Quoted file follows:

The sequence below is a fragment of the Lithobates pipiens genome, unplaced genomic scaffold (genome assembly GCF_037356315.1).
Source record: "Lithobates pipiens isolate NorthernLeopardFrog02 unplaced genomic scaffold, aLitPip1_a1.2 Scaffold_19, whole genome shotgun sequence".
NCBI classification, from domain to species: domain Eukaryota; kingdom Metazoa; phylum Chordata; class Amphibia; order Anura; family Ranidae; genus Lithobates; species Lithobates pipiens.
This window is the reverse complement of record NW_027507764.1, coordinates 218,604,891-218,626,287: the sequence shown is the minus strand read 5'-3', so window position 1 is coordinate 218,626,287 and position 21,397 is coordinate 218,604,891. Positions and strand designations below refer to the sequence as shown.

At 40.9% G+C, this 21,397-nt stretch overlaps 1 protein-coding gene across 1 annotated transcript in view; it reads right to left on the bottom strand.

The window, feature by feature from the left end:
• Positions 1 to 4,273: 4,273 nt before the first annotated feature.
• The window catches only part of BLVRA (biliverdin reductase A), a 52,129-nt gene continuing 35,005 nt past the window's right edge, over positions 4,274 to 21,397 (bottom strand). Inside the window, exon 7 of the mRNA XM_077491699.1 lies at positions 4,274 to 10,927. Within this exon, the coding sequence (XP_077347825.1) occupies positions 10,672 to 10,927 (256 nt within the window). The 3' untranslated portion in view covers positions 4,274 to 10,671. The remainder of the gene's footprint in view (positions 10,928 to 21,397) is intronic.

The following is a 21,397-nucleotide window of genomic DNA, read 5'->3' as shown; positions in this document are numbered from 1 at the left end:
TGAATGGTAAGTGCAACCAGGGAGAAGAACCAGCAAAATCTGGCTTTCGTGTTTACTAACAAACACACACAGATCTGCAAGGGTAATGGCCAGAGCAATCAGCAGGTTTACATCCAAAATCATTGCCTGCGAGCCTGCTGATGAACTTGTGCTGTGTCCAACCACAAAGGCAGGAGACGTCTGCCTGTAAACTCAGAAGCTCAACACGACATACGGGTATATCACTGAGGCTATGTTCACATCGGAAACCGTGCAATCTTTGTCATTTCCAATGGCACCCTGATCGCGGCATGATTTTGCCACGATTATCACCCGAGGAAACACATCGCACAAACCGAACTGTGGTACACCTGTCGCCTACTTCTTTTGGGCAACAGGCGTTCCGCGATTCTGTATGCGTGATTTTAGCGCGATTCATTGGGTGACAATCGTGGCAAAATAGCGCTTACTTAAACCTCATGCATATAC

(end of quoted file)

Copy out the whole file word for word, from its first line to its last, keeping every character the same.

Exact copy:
The sequence below is a fragment of the Lithobates pipiens genome, unplaced genomic scaffold (genome assembly GCF_037356315.1).
Source record: "Lithobates pipiens isolate NorthernLeopardFrog02 unplaced genomic scaffold, aLitPip1_a1.2 Scaffold_19, whole genome shotgun sequence".
NCBI classification, from domain to species: domain Eukaryota; kingdom Metazoa; phylum Chordata; class Amphibia; order Anura; family Ranidae; genus Lithobates; species Lithobates pipiens.
This window is the reverse complement of record NW_027507764.1, coordinates 218,604,891-218,626,287: the sequence shown is the minus strand read 5'-3', so window position 1 is coordinate 218,626,287 and position 21,397 is coordinate 218,604,891. Positions and strand designations below refer to the sequence as shown.

At 40.9% G+C, this 21,397-nt stretch overlaps 1 protein-coding gene across 1 annotated transcript in view; it reads right to left on the bottom strand.

The window, feature by feature from the left end:
• Positions 1 to 4,273: 4,273 nt before the first annotated feature.
• The window catches only part of BLVRA (biliverdin reductase A), a 52,129-nt gene continuing 35,005 nt past the window's right edge, over positions 4,274 to 21,397 (bottom strand). Inside the window, exon 7 of the mRNA XM_077491699.1 lies at positions 4,274 to 10,927. Within this exon, the coding sequence (XP_077347825.1) occupies positions 10,672 to 10,927 (256 nt within the window). The 3' untranslated portion in view covers positions 4,274 to 10,671. The remainder of the gene's footprint in view (positions 10,928 to 21,397) is intronic.

The following is a 21,397-nucleotide window of genomic DNA, read 5'->3' as shown; positions in this document are numbered from 1 at the left end:
TGAATGGTAAGTGCAACCAGGGAGAAGAACCAGCAAAATCTGGCTTTCGTGTTTACTAACAAACACACACAGATCTGCAAGGGTAATGGCCAGAGCAATCAGCAGGTTTACATCCAAAATCATTGCCTGCGAGCCTGCTGATGAACTTGTGCTGTGTCCAACCACAAAGGCAGGAGACGTCTGCCTGTAAACTCAGAAGCTCAACACGACATACGGGTATATCACTGAGGCTATGTTCACATCGGAAACCGTGCAATCTTTGTCATTTCCAATGGCACCCTGATCGCGGCATGATTTTGCCACGATTATCACCCGAGGAAACACATCGCACAAACCGAACTGTGGTACACCTGTCGCCTACTTCTTTTGGGCAACAGGCGTTCCGCGATTCTGTATGCGTGATTTTAGCGCGATTCATTGGGTGACAATCGTGGCAAAATAGCGCTTACTTAAACCTCATGCATATAC